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news and things sacred and irreverent put together by opinionated people.

Feds release accused Nazi prison guard Demjanjuk(AP)

Posted by Enkill_Eridos on April 15, 2009

APTOPIX Demjanjuk

John Demjanjuk is the guy in the wheel chair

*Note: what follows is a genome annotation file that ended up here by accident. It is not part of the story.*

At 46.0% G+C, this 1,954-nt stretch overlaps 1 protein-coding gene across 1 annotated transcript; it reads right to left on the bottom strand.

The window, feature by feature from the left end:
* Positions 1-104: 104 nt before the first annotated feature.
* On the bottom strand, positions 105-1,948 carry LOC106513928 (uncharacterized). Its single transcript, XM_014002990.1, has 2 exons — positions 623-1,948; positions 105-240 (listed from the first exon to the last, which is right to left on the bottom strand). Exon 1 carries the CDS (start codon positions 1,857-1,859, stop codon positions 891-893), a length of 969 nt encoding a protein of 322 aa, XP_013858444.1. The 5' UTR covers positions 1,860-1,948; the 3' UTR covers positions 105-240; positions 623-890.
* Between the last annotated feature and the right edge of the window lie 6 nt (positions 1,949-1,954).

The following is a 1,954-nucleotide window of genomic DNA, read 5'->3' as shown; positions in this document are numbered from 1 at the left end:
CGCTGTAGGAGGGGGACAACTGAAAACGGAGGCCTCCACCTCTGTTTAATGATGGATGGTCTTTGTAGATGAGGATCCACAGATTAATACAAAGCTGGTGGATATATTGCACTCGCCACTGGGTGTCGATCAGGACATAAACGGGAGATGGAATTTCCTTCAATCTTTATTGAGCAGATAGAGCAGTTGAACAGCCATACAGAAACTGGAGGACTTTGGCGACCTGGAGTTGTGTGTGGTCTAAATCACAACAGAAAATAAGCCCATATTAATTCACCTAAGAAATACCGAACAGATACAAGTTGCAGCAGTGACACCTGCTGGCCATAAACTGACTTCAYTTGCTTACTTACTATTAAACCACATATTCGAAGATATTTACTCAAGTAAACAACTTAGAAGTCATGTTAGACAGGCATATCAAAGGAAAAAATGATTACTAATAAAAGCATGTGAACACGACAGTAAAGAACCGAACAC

CLEVELAND – John Demjanjuk was released from federal custody Tuesday evening, just hours after six immigration officers removed the accused Nazi death camp guard from his suburban home in a wheelchair, authorities said. Federal officials had taken Demjanjuk to a federal building in downtown Cleveland, but the 89-year-old retired autoworker’s impending return to Germany was halted when three-judge panel of the 6th U.S. Circuit Court of Appeals granted a stay of deportation. An arrest warrant in Germany claims Demjanjuk was an accessory to some 29,000 deaths during World War II at the Sobibor camp in Nazi-occupied Poland. Once in Germany, he could be formally charged in court. Demjanjuk was driven to his home in Seven Hills after his release, former son-in-law and family spokesman Ed Nishnic said. U.S. Immigration and Customs Enforcement said in a statement they’ll supervise him through electronic monitoring. In granting the stay, the three-judge panel said it would further consider Demjanjuk’s motion to reopen the U.S. case that ordered the deportation, in which he says painful medical ailments would make travel to Germany torturous. Citing the need to act because of the possibility of Demjanjuk’s imminent deportation, the court issued the stay without addressing the U.S. government’s argument that the court had no jurisdiction to rule on Demjanjuk’s appeal.